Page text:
Invasive Prenatal Paternity Testing
We can begin by stating that prenatal paternity testing can be divided into two in terms of sample collection. The sample collection for prenatal paternity tests can be either invasive or non invasive. When we talk of invasive tests, we are talking about tests that require cutting or piercing through tissue and because of this have certain inherent risks. Non Invasive tests on other hand do not require cutting or entering tissue and use fetal DNA in blood samples taken from the expectant mother.
Amniocentesis and Chorionic villus sampling are considered to be invasive. As many women are aware, these tests require an obstetrician/ gynecologist to use a needle or catheter to enter the womb either through the abdomen or through the vagina. These tests are also called diagnostic tests because they are often used to determine whether the unborn child suffers from any hereditary or autoimmune illnesses. This is normally especially recommended to women who fall pregnant after the age of 35.
Diagnostic tests are done following prenatal screening tests such as ultrasounds which might indicate that the unborn child has any autoimmune diseases (such as Down’s syndrome), but only a diagnostic test can confirm this.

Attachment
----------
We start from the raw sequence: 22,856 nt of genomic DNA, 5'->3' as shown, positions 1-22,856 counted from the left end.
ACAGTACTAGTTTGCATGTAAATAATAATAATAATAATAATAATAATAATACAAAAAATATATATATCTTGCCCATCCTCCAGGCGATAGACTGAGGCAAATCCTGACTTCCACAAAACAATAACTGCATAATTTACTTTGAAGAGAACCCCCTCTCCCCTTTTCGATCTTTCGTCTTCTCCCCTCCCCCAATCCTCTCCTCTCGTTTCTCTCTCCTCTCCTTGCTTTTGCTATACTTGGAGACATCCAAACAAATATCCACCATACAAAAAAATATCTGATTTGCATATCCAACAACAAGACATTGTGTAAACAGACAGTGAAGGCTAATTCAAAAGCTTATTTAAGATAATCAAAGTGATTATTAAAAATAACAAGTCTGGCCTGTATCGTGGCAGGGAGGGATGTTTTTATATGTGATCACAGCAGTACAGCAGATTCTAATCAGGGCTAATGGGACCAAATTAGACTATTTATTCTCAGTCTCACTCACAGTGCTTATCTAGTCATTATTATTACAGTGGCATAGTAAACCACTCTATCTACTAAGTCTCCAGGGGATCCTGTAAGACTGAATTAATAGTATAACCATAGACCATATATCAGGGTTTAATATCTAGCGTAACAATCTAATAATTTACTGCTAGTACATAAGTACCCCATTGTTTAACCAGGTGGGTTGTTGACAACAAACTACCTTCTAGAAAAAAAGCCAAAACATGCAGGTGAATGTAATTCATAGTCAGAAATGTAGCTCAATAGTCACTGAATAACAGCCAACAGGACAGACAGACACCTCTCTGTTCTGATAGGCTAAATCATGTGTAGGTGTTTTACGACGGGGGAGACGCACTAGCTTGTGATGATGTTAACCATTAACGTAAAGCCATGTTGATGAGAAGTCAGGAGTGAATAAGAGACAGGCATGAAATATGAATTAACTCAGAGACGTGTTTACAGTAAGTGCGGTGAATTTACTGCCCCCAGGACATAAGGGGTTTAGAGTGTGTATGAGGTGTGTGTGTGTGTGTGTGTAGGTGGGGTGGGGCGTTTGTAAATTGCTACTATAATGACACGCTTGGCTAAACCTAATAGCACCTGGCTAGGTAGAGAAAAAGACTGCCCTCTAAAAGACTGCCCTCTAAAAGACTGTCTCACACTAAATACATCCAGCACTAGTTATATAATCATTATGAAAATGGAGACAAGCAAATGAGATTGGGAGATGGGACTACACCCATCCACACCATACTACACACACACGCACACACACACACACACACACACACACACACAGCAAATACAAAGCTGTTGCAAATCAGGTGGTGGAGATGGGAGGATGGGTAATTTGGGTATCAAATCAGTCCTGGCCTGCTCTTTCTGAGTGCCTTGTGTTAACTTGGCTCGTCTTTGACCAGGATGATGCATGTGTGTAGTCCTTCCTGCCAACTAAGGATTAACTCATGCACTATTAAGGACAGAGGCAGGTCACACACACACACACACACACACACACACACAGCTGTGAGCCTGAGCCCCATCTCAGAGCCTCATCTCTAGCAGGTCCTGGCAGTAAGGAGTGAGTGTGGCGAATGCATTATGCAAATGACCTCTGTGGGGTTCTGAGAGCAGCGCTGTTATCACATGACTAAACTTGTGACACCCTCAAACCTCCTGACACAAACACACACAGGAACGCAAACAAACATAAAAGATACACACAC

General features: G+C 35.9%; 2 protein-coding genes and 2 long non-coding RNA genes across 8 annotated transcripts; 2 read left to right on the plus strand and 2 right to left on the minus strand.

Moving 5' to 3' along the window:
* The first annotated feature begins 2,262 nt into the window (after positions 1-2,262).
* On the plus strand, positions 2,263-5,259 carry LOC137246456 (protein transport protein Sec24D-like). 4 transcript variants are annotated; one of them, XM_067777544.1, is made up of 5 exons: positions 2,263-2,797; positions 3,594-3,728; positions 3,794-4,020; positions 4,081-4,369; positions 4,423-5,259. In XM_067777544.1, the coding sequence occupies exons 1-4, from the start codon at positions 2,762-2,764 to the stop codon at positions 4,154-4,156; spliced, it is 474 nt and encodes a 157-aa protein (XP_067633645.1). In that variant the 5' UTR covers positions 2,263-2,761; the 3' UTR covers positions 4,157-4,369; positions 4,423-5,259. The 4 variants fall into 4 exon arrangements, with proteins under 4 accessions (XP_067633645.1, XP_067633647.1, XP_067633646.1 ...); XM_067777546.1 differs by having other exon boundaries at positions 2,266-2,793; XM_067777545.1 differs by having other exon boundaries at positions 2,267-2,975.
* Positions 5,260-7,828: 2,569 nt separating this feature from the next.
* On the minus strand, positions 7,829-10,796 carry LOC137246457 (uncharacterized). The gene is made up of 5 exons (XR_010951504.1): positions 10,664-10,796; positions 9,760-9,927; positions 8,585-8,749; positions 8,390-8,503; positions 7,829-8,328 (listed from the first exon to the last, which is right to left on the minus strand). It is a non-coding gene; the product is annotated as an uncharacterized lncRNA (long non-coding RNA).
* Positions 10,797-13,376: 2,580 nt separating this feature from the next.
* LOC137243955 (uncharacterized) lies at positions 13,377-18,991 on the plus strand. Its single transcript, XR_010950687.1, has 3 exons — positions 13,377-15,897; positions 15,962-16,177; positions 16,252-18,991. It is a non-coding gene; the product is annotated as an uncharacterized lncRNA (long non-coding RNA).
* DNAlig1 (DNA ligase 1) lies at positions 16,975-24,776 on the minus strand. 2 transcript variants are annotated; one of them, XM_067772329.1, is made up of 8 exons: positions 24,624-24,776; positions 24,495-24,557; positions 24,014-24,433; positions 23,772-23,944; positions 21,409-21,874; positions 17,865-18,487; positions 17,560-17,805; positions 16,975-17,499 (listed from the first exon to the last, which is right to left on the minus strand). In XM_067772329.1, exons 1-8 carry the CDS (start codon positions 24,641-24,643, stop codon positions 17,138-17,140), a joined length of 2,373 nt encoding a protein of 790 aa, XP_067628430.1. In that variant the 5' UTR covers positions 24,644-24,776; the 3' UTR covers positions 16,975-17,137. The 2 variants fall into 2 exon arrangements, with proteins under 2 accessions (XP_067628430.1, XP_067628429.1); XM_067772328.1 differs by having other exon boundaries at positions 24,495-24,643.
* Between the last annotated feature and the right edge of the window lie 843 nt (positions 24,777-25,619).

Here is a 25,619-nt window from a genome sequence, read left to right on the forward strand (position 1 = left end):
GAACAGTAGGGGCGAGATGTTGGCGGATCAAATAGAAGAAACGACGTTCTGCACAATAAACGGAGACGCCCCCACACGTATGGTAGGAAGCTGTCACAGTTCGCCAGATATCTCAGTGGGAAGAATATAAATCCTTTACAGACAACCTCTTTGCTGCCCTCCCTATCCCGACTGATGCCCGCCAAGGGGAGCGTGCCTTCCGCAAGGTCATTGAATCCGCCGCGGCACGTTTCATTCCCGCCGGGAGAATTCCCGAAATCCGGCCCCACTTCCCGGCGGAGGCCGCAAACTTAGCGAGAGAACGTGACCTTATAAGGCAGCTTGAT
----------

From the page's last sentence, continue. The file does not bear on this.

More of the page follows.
Back to the issue of paternity DNA testing in the prenatal stage:
Amniocentesis and chorionic villus sampling (CVS) are invasive sampling techniques that can be used to confirm paternity. Unfortunately, they do carry some rather unpleasant risks which can include feverishness, loss of blood, infection and worst case scenario you could also lose your baby.
Today non invasive prenatal tests are available as well; these tests are an improvement on invasive prenatal tests because they can be done using a blood draw from the alleged mother. There is no need for any medical investigations and moreover, there are no risks of miscarrying as happens with amnio and CVS. The non invasive prenatal paternity test is possible because of the fetal DNA that can be found in the maternal blood.